In interpreting a law, we avoid interpretations that give inappropriate results. See Minn. Stat. § 645.17 (2016) (provide that courts should consider that the legislator does not intend to produce usable results). Section 181.970 provides that an employer must “defend and indemnify its employee for civil damages,” regardless of the source of such damages. Since the source of the damage is not limited, the employer, in the event of a subsequent negligent action against the worker, would claim damages from the worker, with the sole aim of relieding on the worker from the same liability. This type of circular commitment thwarts the application of compensation. See Kronzer v. First Nat`l Bank of Minneapolis, 305 minn.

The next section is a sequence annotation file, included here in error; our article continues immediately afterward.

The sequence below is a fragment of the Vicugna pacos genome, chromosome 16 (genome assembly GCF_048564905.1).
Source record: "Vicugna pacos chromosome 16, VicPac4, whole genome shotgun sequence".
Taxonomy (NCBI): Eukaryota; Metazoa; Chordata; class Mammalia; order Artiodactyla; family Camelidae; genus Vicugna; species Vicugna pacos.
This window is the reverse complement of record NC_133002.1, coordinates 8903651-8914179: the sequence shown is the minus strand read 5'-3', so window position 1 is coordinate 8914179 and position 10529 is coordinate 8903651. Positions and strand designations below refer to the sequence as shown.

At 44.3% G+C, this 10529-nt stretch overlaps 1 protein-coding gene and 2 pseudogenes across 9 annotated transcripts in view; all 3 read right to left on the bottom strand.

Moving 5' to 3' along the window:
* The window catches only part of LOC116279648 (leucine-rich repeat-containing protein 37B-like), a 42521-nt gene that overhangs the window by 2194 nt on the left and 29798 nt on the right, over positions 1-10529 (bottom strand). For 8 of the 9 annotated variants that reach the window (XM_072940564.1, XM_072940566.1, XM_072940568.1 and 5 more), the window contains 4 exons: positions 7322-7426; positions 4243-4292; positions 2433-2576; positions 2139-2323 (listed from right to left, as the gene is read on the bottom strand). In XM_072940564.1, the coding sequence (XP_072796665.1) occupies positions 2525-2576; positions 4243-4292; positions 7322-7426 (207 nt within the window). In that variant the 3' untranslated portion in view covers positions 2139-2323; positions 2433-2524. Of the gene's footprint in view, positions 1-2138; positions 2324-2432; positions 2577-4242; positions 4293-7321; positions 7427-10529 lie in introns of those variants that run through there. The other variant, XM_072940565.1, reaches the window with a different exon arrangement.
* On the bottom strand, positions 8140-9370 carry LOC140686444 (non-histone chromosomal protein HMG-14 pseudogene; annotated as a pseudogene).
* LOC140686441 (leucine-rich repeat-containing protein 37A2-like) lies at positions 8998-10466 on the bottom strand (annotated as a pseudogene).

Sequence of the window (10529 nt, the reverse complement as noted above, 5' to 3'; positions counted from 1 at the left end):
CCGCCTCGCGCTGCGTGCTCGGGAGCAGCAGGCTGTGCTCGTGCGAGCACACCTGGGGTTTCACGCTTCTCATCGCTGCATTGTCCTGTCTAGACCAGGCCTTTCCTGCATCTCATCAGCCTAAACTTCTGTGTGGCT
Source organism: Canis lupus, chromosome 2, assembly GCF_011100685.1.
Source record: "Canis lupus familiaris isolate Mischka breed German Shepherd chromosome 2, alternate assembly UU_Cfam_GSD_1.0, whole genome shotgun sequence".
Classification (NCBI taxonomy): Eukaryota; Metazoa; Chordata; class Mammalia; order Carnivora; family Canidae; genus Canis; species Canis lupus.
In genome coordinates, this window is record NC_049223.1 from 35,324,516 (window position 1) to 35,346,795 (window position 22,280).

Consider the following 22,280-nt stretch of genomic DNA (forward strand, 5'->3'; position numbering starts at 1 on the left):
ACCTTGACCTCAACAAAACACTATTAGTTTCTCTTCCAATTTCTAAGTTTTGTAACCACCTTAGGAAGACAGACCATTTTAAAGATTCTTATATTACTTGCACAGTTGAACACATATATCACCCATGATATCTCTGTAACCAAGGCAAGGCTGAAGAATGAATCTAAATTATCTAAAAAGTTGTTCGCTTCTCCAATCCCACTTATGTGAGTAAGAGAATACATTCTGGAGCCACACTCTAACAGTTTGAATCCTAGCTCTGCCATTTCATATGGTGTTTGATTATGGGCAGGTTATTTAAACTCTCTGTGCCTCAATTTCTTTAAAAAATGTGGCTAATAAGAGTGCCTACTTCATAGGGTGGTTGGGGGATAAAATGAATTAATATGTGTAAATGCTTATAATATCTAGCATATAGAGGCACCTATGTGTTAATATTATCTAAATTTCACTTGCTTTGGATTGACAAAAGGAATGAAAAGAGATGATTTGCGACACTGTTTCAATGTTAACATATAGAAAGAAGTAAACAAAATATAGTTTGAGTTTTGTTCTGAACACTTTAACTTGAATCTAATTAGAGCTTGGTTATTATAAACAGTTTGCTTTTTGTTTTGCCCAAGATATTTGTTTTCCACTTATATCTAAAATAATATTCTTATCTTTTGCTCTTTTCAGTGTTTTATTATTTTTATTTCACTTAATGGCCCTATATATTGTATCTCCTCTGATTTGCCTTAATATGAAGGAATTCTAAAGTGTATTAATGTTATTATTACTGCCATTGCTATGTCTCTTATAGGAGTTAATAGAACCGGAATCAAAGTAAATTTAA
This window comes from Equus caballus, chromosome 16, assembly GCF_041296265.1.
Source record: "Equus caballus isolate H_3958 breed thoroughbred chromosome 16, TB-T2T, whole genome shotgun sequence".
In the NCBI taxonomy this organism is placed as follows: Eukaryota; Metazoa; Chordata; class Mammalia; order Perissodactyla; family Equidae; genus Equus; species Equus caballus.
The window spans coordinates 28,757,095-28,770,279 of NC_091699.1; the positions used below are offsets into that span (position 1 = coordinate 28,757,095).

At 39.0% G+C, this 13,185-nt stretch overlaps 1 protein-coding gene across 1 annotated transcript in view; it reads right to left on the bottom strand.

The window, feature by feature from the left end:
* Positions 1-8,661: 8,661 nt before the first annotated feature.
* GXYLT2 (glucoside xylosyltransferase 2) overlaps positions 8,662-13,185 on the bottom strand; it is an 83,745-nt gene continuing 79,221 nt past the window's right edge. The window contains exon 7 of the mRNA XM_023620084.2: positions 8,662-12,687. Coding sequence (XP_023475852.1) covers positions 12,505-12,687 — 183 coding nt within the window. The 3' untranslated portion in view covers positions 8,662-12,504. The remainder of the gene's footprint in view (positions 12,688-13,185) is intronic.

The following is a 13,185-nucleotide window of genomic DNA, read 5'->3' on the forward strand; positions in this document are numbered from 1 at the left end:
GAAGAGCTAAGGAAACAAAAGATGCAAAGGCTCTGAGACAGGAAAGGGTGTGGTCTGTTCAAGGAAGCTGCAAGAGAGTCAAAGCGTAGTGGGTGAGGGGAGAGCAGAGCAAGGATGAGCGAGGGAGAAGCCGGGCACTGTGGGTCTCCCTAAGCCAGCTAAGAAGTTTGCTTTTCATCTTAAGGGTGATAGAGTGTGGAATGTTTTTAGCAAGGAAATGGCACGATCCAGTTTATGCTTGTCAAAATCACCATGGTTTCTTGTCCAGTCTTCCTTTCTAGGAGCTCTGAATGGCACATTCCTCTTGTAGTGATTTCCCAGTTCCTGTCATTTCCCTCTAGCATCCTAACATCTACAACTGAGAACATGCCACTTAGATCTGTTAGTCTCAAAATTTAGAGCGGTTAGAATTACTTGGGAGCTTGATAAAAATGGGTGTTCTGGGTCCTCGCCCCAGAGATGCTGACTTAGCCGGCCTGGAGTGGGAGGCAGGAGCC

415, 429, 235 N.W.2d 187, 195-96 (1975) (1975) (if so, the dismissal of the appeal, if compensation agreements obliged the applicant to exempt the defendant from the applicant`s negligence). This was a controversial position, as the court used a dictionary definition of law to effectively nullify the customary law codified in that law. En First Class Valet Servs., LLC v. Yes, “indemnify” generally means the same as “hold unharmed.” In considering whether “indemnify” in a Minnesota statute is synonymous with “maintenance without damages,” the Minnesota Court held that “indemnify” means “keep compensated,” even if the effect is to nullify a long-standing priority defined in the common law. In choosing the notion of art to “compensate”, we assume that the legislature intends to use the accepted definition of this notion of art. The term “compensate” means “to hold unharmed.”